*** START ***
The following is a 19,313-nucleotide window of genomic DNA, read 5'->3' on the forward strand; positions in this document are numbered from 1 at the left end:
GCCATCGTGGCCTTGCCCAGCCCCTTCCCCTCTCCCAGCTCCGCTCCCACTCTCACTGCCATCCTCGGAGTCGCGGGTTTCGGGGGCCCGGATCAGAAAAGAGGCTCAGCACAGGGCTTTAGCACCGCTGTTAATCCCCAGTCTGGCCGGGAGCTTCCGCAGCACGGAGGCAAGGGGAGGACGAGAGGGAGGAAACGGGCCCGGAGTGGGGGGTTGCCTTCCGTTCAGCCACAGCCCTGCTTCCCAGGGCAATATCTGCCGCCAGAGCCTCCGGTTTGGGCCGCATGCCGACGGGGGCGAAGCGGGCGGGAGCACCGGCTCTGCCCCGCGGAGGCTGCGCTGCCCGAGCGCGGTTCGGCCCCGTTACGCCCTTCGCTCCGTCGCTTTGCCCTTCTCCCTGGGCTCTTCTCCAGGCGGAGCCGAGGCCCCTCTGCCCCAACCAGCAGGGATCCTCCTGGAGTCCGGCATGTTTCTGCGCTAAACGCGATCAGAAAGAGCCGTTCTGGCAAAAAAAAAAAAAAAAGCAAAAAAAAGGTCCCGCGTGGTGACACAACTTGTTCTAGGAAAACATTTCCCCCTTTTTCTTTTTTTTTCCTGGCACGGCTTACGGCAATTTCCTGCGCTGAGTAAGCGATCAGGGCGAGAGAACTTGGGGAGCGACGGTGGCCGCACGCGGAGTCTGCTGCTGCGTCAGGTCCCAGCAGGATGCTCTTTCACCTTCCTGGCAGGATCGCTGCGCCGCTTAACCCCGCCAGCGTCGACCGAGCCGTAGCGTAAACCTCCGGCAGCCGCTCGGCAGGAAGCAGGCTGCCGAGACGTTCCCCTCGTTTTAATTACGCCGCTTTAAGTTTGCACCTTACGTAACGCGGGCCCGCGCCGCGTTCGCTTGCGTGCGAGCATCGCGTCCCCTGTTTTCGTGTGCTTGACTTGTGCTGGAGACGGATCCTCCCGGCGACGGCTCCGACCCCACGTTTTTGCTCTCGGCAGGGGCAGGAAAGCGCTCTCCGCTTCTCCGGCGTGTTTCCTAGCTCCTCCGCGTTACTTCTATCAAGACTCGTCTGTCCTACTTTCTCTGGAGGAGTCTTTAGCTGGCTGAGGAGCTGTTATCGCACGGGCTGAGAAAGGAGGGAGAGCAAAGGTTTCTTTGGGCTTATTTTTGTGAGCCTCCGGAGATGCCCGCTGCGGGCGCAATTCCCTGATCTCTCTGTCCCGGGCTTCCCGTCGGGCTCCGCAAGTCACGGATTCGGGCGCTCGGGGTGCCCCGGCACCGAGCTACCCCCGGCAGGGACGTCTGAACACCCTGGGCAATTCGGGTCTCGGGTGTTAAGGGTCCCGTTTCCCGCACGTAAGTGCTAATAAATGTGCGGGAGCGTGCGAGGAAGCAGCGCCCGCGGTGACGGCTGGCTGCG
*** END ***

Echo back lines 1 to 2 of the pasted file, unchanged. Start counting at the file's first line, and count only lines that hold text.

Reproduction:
The following is a 19,313-nucleotide window of genomic DNA, read 5'->3' on the forward strand; positions in this document are numbered from 1 at the left end:
GCCATCGTGGCCTTGCCCAGCCCCTTCCCCTCTCCCAGCTCCGCTCCCACTCTCACTGCCATCCTCGGAGTCGCGGGTTTCGGGGGCCCGGATCAGAAAAGAGGCTCAGCACAGGGCTTTAGCACCGCTGTTAATCCCCAGTCTGGCCGGGAGCTTCCGCAGCACGGAGGCAAGGGGAGGACGAGAGGGAGGAAACGGGCCCGGAGTGGGGGGTTGCCTTCCGTTCAGCCACAGCCCTGCTTCCCAGGGCAATATCTGCCGCCAGAGCCTCCGGTTTGGGCCGCATGCCGACGGGGGCGAAGCGGGCGGGAGCACCGGCTCTGCCCCGCGGAGGCTGCGCTGCCCGAGCGCGGTTCGGCCCCGTTACGCCCTTCGCTCCGTCGCTTTGCCCTTCTCCCTGGGCTCTTCTCCAGGCGGAGCCGAGGCCCCTCTGCCCCAACCAGCAGGGATCCTCCTGGAGTCCGGCATGTTTCTGCGCTAAACGCGATCAGAAAGAGCCGTTCTGGCAAAAAAAAAAAAAAAAGCAAAAAAAAGGTCCCGCGTGGTGACACAACTTGTTCTAGGAAAACATTTCCCCCTTTTTCTTTTTTTTTCCTGGCACGGCTTACGGCAATTTCCTGCGCTGAGTAAGCGATCAGGGCGAGAGAACTTGGGGAGCGACGGTGGCCGCACGCGGAGTCTGCTGCTGCGTCAGGTCCCAGCAGGATGCTCTTTCACCTTCCTGGCAGGATCGCTGCGCCGCTTAACCCCGCCAGCGTCGACCGAGCCGTAGCGTAAACCTCCGGCAGCCGCTCGGCAGGAAGCAGGCTGCCGAGACGTTCCCCTCGTTTTAATTACGCCGCTTTAAGTTTGCACCTTACGTAACGCGGGCCCGCGCCGCGTTCGCTTGCGTGCGAGCATCGCGTCCCCTGTTTTCGTGTGCTTGACTTGTGCTGGAGACGGATCCTCCCGGCGACGGCTCCGACCCCACGTTTTTGCTCTCGGCAGGGGCAGGAAAGCGCTCTCCGCTTCTCCGGCGTGTTTCCTAGCTCCTCCGCGTTACTTCTATCAAGACTCGTCTGTCCTACTTTCTCTGGAGGAGTCTTTAGCTGGCTGAGGAGCTGTTATCGCACGGGCTGAGAAAGGAGGGAGAGCAAAGGTTTCTTTGGGCTTATTTTTGTGAGCCTCCGGAGATGCCCGCTGCGGGCGCAATTCCCTGATCTCTCTGTCCCGGGCTTCCCGTCGGGCTCCGCAAGTCACGGATTCGGGCGCTCGGGGTGCCCCGGCACCGAGCTACCCCCGGCAGGGACGTCTGAACACCCTGGGCAATTCGGGTCTCGGGTGTTAAGGGTCCCGTTTCCCGCACGTAAGTGCTAATAAATGTGCGGGAGCGTGCGAGGAAGCAGCGCCCGCGGTGACGGCTGGCTGCG